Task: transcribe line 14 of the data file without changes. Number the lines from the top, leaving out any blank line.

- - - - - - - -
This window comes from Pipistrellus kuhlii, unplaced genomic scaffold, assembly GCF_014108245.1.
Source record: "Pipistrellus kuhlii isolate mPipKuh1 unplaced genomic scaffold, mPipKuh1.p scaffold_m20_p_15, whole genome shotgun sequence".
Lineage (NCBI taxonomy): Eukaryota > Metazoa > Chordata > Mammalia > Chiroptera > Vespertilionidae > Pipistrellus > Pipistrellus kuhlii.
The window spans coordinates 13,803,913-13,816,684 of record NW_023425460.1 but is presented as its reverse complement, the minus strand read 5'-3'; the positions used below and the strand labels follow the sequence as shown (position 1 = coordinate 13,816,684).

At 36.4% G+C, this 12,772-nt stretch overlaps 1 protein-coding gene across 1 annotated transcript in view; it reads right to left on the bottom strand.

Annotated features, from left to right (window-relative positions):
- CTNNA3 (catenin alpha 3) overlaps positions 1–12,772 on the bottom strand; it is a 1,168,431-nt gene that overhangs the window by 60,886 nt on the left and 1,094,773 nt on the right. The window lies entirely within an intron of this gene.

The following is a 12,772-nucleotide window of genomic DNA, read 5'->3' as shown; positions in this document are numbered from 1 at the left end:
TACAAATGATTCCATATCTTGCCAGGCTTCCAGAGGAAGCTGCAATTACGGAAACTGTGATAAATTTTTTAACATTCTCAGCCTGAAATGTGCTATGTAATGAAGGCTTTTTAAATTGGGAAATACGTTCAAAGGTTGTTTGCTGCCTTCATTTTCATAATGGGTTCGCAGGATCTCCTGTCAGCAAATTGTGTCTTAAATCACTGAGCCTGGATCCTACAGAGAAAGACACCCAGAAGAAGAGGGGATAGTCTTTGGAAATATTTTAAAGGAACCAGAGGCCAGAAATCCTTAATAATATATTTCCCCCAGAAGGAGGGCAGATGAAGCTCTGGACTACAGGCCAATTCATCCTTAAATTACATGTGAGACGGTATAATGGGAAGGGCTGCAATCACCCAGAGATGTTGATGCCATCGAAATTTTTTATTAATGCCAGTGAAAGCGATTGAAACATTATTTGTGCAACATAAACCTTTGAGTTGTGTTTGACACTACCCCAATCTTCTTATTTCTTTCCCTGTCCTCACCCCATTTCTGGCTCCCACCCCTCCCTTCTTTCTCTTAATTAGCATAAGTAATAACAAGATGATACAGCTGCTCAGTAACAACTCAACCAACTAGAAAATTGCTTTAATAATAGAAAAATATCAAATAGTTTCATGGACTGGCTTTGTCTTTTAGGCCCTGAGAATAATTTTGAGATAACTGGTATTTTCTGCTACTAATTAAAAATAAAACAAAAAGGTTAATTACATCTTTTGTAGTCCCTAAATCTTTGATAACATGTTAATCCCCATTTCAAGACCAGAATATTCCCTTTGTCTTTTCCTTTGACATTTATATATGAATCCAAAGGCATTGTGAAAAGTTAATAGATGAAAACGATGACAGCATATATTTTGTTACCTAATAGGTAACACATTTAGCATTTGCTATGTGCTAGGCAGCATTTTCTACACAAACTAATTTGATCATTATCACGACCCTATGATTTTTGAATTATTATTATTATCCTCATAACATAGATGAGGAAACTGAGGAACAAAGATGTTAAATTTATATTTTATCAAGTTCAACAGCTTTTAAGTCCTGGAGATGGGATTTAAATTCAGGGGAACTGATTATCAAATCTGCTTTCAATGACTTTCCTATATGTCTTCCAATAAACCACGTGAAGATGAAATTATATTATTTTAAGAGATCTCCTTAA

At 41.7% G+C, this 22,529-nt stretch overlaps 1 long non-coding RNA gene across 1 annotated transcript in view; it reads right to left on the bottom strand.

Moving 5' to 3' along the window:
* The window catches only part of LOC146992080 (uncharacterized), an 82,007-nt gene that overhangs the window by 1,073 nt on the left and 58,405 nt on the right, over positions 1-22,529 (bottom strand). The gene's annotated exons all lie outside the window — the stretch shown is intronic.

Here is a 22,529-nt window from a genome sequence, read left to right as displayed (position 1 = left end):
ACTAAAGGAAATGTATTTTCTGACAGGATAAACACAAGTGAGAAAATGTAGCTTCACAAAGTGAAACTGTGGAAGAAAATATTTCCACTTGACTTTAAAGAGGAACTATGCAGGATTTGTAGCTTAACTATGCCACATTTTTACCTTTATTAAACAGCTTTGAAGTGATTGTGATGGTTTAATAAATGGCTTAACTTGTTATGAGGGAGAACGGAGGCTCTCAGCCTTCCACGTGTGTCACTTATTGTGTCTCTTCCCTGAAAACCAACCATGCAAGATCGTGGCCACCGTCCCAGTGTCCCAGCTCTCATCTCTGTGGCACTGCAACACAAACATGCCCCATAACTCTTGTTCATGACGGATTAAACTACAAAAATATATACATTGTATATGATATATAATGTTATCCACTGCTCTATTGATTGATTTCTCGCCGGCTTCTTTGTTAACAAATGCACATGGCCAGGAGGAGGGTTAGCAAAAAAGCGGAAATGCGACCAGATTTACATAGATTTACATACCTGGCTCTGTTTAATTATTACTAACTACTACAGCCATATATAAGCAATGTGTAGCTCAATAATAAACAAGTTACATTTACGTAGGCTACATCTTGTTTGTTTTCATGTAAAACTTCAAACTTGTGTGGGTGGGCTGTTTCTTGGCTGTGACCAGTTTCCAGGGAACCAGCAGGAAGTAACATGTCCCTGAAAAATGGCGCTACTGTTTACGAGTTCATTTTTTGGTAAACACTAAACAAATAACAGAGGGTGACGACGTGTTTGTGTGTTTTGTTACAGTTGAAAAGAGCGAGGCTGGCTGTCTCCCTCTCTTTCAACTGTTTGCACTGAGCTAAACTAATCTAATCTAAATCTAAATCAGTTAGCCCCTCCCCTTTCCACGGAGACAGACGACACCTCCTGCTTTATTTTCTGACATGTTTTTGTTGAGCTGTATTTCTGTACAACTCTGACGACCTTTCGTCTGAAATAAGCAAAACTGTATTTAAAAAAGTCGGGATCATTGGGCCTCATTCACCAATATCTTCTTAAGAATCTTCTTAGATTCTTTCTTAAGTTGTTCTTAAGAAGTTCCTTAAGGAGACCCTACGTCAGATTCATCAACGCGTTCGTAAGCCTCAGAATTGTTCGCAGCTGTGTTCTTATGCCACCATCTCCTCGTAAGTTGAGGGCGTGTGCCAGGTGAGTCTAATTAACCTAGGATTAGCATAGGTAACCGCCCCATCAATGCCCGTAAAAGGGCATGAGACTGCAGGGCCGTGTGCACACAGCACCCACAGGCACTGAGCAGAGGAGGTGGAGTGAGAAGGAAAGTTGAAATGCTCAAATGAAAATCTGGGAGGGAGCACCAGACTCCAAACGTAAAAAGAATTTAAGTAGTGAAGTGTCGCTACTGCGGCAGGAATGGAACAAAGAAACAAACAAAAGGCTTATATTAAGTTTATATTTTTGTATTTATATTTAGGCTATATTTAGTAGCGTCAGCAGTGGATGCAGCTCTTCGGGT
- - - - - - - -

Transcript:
ACTAAAGGAAATGTATTTTCTGACAGGATAAACACAAGTGAGAAAATGTAGCTTCACAAAGTGAAACTGTGGAAGAAAATATTTCCACTTGACTTTAAAGAGGAACTATGCAGGATTTGTAGCTTAACTATGCCACATTTTTACCTTTATTAAACAGCTTTGAAGTGATTGTGATGGTTTAATAAATGGCTTAACTTGTTATGAGGGAGAACGGAGGCTCTCAGCCTTCCACGTGTGTCACTTATTGTGTCTCTTCCCTGAAAACCAACCATGCAAGATCGTGGCCACCGTCCCAGTGTCCCAGCTCTCATCTCTGTGGCACTGCAACACAAACATGCCCCATAACTCTTGTTCATGACGGATTAAACTACAAAAATATATACATTGTATATGATATATAATGTTATCCACTGCTCTATTGATTGATTTCTCGCCGGCTTCTTTGTTAACAAATGCACATGGCCAGGAGGAGGGTTAGCAAAAAAGCGGAAATGCGACCAGATTTACATAGATTTACATACCTGGCTCTGTTTAATTATTACTAACTACTACAGCCATATATAAGCAATGTGTAGCTCAATAATAAACAAGTTACATTTACGTAGGCTACATCTTGTTTGTTTTCATGTAAAACTTCAAACTTGTGTGGGTGGGCTGTTTCTTGGCTGTGACCAGTTTCCAGGGAACCAGCAGGAAGTAACATGTCCCTGAAAAATGGCGCTACTGTTTACGAGTTCATTTTTTGGTAAACACTAAACAAATAACAGAGGGTGACGACGTGTTTGTGTGTTTTGTTACAGTTGAAAAGAGCGAGGCTGGCTGTCTCCCTCTCTTTCAACTGTTTGCACTGAGCTAAACTAATCTAATCTAAATCTAAATCAGTTAGCCCCTCCCCTTTCCACGGAGACAGACGACACCTCCTGCTTTATTTTCTGACATGTTTTTGTTGAGCTGTATTTCTGTACAACTCTGACGACCTTTCGTCTGAAATAAGCAAAACTGTATTTAAAAAAGTCGGGATCATTGGGCCTCATTCACCAATATCTTCTTAAGAATCTTCTTAGATTCTTTCTTAAGTTGTTCTTAAGAAGTTCCTTAAGGAGACCCTACGTCAGATTCATCAACGCGTTCGTAAGCCTCAGAATTGTTCGCAGCTGTGTTCTTATGCCACCATCTCCTCGTAAGTTGAGGGCGTGTGCCAGGTGAGTCTAATTAACCTAGGATTAGCATAGGTAACCGCCCCATCAATGCCCGTAAAAGGGCATGAGACTGCAGGGCCGTGTGCACACAGCACCCACAGGCACTGAGCAGAGGAGGTGGAGTGAGAAGGAAAGTTGAAATGCTCAAATGAAAATCTGGGAGGGAGCACCAGACTCCAAACGTAAAAAGAATTTAAGTAGTGAAGTGTCGCTACTGCGGCAGGAATGGAACAAAGAAACAAACAAAAGGCTTATATTAAGTTTATATTTTTGTATTTATATTTAGGCTATATTTAGTAGCGTCAGCAGTGGATGCAGCTCTTCGGGT